Residents of Youngstown, Ohio didn’t even know what an earthquake felt like before the fracking industry came to town.
For the residents of Youngstown, Ohio, the recent onslaught of earthquakes came as a surprise.
Before the fracking wastewater industry came to Ohio, Youngstown residents didn’t know what an earthquake felt like — their community of 66,000 had never experienced anything like it. Yet by 2011, a year after the industry sprouted up in their backyards, scientists had recorded 109 earthquakes.
Coincidence? Scientists behind the report published in a summer issue of Geophysical Research Letters don’t think so. The report blames the fracking industry for the skyrocket in earthquakes, confirming what other geologists and scientists have said for years.
Ohio shares the natural gas-filled Marcellus shale formation, which also stretches through Pennsylvania, West Virginia and southern portions of New York. While fracking does occur in Ohio, its main role in the fracking industry relates to wastewater storage.
To frack a well, a combination of water, chemicals and silica sand is blasted down beneath the surface, where it breaks up formation where oil or gas is hidden. After being extracted the oil or gas is separated from the remaining fluid, which is known as the fracking wastewater. The contaminated fluid, which contains chemicals, traces of oil and naturally occurring hard metals, is toxic and not suitable for above-ground storage. The industry’s solution to this issue has been to transport it to Ohio, where the water is injected down expired wells.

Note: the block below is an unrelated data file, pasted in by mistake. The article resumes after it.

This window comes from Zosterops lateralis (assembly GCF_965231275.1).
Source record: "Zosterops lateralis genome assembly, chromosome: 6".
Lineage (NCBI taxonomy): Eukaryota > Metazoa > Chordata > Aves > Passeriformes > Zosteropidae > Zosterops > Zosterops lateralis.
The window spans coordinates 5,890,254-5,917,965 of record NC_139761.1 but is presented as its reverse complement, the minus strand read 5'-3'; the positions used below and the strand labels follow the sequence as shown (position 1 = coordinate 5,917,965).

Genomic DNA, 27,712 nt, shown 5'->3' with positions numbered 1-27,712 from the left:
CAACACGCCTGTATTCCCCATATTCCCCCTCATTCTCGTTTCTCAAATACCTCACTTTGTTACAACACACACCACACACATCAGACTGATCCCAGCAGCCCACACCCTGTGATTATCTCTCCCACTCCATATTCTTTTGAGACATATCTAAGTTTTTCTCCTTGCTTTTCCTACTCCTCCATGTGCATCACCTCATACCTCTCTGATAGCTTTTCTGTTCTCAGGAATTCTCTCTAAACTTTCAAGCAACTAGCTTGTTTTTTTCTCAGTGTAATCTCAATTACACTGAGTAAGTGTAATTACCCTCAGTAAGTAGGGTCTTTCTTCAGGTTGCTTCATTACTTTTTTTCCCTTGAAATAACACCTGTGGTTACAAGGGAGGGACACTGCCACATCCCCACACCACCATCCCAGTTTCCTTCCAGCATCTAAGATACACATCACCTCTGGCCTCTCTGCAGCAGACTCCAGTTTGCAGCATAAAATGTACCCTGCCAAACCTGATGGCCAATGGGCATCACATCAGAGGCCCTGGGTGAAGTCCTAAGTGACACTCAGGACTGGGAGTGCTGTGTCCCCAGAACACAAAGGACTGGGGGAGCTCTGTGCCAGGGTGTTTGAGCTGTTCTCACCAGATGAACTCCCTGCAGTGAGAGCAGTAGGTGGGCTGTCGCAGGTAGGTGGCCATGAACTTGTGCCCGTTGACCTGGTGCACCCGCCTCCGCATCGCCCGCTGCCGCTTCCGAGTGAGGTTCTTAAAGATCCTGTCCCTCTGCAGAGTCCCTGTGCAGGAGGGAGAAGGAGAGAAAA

This, scientists say, is inducing the earthquakes.
“Earthquakes were triggered by fluid injection shortly after the injection initiated — less than two weeks,” Columbia University seismologist Won-Young Kim told Live Science. “Previously we knew [of] unusual earthquakes around Youngstown, Ohio, only on March 17, around 80 days after injection began. If we had better seismographic station coverage, or if we were more careful, we could have caught those early events.”
The report profiles rises and falls in earthquake activity, noting a decline after the well in question was shut down by the Department of Natural Resources in 2011. When the well wasn’t running on major holidays — Memorial Day, Fourth of July, Labor Day and Thanksgiving — data revealed a decline in seismic activity, as well.
This isn’t the first time researchers have pinpointed the correlation between fracking activity and earthquakes. In 2011, a geophysicist at the University of Texas-Austin indicated that the state’s uptick in tremors between 2008 and 2009 were caused by an increase in fracking wells. Between Oct. 30, 2008 and May 31, 2009, 180 tremors were noted in one area near the Dallas airport, according to a 2011 Live Science report. The earthquakes began a short time after a fracking wastewater well began operating.
The problem for scientists researching the correlation between fracking wastewater sites and earthquakes has been centered around the argument that not all injection well sites are surrounded by areas experiencing increased rates of earthquakes. However, the case in Ohio, for example, occurred after the Northstar 1 well began operations — located near a fault, scientists theorize the injection induced fault rupture, causing seismic activity.
That same theory was examined by Cliff Frohlich, the University of Texas geophysicist.
“Similarly, if you pump fluids into the earth where there is a fault, it might push the sides of the fault apart just enough so that the rock can slip,” he told Live Science in 2011.
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